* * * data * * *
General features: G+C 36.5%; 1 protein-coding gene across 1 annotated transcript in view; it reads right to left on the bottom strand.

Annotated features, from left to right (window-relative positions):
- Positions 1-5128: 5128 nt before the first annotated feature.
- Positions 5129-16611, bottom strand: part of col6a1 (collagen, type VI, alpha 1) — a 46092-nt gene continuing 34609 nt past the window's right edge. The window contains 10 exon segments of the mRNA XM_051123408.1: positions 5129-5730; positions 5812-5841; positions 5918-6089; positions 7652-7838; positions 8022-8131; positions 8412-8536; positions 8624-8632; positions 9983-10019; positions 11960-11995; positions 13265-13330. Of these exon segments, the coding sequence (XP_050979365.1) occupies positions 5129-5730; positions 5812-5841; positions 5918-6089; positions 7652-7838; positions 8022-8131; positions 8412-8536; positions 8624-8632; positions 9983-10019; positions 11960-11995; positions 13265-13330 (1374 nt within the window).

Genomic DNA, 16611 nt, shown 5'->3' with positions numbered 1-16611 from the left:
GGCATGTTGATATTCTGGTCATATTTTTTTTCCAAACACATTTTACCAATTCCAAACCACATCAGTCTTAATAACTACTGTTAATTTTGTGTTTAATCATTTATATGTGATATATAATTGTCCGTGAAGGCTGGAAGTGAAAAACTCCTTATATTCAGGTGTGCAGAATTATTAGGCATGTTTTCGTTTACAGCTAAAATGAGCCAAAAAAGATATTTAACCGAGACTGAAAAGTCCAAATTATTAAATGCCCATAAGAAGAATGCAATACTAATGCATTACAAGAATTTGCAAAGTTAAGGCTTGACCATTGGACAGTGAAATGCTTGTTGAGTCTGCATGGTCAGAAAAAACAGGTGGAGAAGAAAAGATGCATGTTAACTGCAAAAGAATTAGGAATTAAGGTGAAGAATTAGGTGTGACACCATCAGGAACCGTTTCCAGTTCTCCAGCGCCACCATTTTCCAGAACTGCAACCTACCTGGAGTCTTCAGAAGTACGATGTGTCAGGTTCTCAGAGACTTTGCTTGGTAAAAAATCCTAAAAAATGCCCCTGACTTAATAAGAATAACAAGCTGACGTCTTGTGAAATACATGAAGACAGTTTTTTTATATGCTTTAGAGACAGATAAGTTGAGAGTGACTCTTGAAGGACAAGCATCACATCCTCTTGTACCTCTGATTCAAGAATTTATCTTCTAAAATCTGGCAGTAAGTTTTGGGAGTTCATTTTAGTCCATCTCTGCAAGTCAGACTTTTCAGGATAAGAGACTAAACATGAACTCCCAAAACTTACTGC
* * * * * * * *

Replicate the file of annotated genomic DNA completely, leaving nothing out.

General features: G+C 36.5%; 1 protein-coding gene across 1 annotated transcript in view; it reads right to left on the bottom strand.

Annotated features, from left to right (window-relative positions):
- Positions 1-5128: 5128 nt before the first annotated feature.
- Positions 5129-16611, bottom strand: part of col6a1 (collagen, type VI, alpha 1) — a 46092-nt gene continuing 34609 nt past the window's right edge. The window contains 10 exon segments of the mRNA XM_051123408.1: positions 5129-5730; positions 5812-5841; positions 5918-6089; positions 7652-7838; positions 8022-8131; positions 8412-8536; positions 8624-8632; positions 9983-10019; positions 11960-11995; positions 13265-13330. Of these exon segments, the coding sequence (XP_050979365.1) occupies positions 5129-5730; positions 5812-5841; positions 5918-6089; positions 7652-7838; positions 8022-8131; positions 8412-8536; positions 8624-8632; positions 9983-10019; positions 11960-11995; positions 13265-13330 (1374 nt within the window).

Genomic DNA, 16611 nt, shown 5'->3' with positions numbered 1-16611 from the left:
GGCATGTTGATATTCTGGTCATATTTTTTTTCCAAACACATTTTACCAATTCCAAACCACATCAGTCTTAATAACTACTGTTAATTTTGTGTTTAATCATTTATATGTGATATATAATTGTCCGTGAAGGCTGGAAGTGAAAAACTCCTTATATTCAGGTGTGCAGAATTATTAGGCATGTTTTCGTTTACAGCTAAAATGAGCCAAAAAAGATATTTAACCGAGACTGAAAAGTCCAAATTATTAAATGCCCATAAGAAGAATGCAATACTAATGCATTACAAGAATTTGCAAAGTTAAGGCTTGACCATTGGACAGTGAAATGCTTGTTGAGTCTGCATGGTCAGAAAAAACAGGTGGAGAAGAAAAGATGCATGTTAACTGCAAAAGAATTAGGAATTAAGGTGAAGAATTAGGTGTGACACCATCAGGAACCGTTTCCAGTTCTCCAGCGCCACCATTTTCCAGAACTGCAACCTACCTGGAGTCTTCAGAAGTACGATGTGTCAGGTTCTCAGAGACTTTGCTTGGTAAAAAATCCTAAAAAATGCCCCTGACTTAATAAGAATAACAAGCTGACGTCTTGTGAAATACATGAAGACAGTTTTTTTATATGCTTTAGAGACAGATAAGTTGAGAGTGACTCTTGAAGGACAAGCATCACATCCTCTTGTACCTCTGATTCAAGAATTTATCTTCTAAAATCTGGCAGTAAGTTTTGGGAGTTCATTTTAGTCCATCTCTGCAAGTCAGACTTTTCAGGATAAGAGACTAAACATGAACTCCCAAAACTTACTGC